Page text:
With my cousin no longer alive, there's no chance for him to rise from his grave and correct any misrepresentation or falsehood about his character.

The news of my cousin's death was delivered by my mom on 5 December early in the morning around 5. In a state of disbelief, I initially thought I might have misheard her, hoping for a repetition as she tearfully conveyed the news. Upon the second utterance, the reality of the sorrowful news hit me, and I began to shudder in my bed. In my room, my parents, equally devastated, silently shed tears.

As much as I hesitate to bring the nuances of my late cousin's life into the public sphere, there is a need, as a family who shared in his growth and experiences, to revisit those moments that shaped him into the person we all knew.

This is particularly important because the media and individuals who did not experience his upbringing as we did may not portray his life accurately and might only present it through a narrative they perceive as the truth. I can sketch an approximate life journey of how I knew my cousin by dividing it into three phases of my life:

First, it was during my childhood. My cousin, a rock music enthusiast, adorned his room walls with Bon Jovi and other rock band posters. During his time, cassette tapes were all the rage, and he had tons of them in his room. I learned about the music of Scorpions, Aerosmith, and more from him. I usually saw him wearing a leather jacket, jeans, and boots.

He rode a Yamaha bike. And that hairstyle – a bit longer than the norm, styled to perfection, echoing the spirit of those Bon Jovi days.

Second, during my college days, he was working in a 3-star hotel in New Delhi. Our encounters were sporadic, fleeting moments during visits to my cousin sister's place or those rare vacations. This time, I didn't get to know him as intimately as during the carefree days of my childhood.

Then the third act after my college when he returned home after working many years in Delhi and engaged in private jobs in Manipur. I will always remember him during this phase as someone who devoted much of his time to social work, participating in community volunteer service, and showing a keen interest in gardening.

Picture this: in the aftermath of our Meitei traditional moonlight dance, the 'Thabal Chongba,' in the early morning, he would be the lone soul cleaning up our entire neighborhood. And when families were called upon to send a representative for community service, he was always the first to step forward.

He may be gone, but his vibrant touch on the land lives on in these images. This brief reflection is how I will remember him forever. He dedicated much of his life in social work in the neighborhood, which shows that he was a social-minded person. As a person of the kind that he was, he must have certainly been moved by the current Manipur crisis.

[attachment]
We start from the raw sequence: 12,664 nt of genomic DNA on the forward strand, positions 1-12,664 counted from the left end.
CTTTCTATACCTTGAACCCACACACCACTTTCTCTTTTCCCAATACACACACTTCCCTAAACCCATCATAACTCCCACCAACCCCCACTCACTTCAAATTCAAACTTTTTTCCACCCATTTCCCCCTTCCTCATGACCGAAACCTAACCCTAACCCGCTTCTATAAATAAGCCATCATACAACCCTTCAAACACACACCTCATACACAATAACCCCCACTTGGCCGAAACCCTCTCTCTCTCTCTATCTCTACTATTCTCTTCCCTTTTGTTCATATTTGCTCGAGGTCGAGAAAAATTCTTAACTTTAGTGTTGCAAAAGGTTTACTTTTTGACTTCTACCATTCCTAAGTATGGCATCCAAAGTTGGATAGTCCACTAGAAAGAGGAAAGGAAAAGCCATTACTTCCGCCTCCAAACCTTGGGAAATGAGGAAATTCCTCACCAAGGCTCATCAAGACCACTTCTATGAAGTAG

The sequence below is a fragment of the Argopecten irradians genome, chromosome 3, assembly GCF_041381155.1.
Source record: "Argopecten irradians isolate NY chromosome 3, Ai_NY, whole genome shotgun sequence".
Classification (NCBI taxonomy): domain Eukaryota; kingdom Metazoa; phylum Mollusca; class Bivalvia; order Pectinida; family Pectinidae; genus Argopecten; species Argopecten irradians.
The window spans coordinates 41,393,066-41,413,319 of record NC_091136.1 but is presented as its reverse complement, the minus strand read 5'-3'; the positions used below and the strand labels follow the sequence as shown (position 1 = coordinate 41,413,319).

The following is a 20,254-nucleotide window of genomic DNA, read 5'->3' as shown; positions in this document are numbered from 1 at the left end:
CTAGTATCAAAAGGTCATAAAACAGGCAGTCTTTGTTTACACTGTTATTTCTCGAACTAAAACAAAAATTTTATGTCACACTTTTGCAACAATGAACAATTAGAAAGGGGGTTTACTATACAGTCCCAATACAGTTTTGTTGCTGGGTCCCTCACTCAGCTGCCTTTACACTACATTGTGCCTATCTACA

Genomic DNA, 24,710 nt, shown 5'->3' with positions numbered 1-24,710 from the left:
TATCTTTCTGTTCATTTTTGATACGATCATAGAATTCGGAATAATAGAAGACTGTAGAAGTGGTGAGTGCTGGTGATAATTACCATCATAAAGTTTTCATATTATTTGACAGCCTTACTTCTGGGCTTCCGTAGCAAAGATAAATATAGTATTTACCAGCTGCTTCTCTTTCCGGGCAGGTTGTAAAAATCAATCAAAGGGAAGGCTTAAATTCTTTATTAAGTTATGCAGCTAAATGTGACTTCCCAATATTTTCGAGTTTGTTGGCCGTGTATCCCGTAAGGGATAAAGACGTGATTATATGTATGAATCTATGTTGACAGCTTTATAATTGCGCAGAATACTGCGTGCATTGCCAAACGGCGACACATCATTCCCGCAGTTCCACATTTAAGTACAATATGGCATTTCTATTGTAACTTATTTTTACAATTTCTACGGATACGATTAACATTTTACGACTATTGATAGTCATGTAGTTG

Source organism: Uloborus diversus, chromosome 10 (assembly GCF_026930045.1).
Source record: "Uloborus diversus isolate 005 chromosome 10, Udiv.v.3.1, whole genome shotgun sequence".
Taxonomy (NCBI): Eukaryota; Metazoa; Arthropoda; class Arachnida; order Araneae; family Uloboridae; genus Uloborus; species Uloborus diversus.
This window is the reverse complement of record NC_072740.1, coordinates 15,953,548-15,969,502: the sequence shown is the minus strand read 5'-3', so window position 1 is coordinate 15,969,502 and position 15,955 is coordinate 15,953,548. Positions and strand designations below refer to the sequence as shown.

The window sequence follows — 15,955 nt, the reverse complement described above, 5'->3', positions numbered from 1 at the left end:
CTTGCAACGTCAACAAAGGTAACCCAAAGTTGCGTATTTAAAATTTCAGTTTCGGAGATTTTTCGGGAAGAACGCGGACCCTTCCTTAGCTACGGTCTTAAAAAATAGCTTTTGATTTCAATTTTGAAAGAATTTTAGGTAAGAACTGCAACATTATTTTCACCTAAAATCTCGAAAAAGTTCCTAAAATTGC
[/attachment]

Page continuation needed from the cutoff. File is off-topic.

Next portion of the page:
However, our families have no information about whether he was affiliated, as suggested by some, with any group or organization. What we can affirm is that there was no visible indication of this in his lifestyle. His way of living remained consistent in the last few weeks or months. We don’t think he was more than who we know him to be, while we may be wrong.

My cousin was a good man. His voluntary social and community work speaks volumes about that, though we don’t make it a point to say we are proud of that because youths doing voluntary social work are commonplace in Meitei society.

We find solace in knowing he was a good man, a good human being. What he did in the last few days of his life was something of this sort—taking steps towards community welfare. We, as a family, feel good about it, though the cost, his death, traumatizes us. There is no other him. It is a permanent loss.

Dachou, may you find eternal peace. It's sad that I can only say this much for you, and hope for timely justice for you and other victims.

(A grieving cousin sister of Konjengbam Medhabanta, who was among the 13 young men from the Meitei community killed in a jungle in Manipur’s Tengnoupal district by suspected Kuki insurgents in cold blood.)


* Monica Konjengbam wrote this article for The Sangai Express
This article was webcasted on December 27 2023 .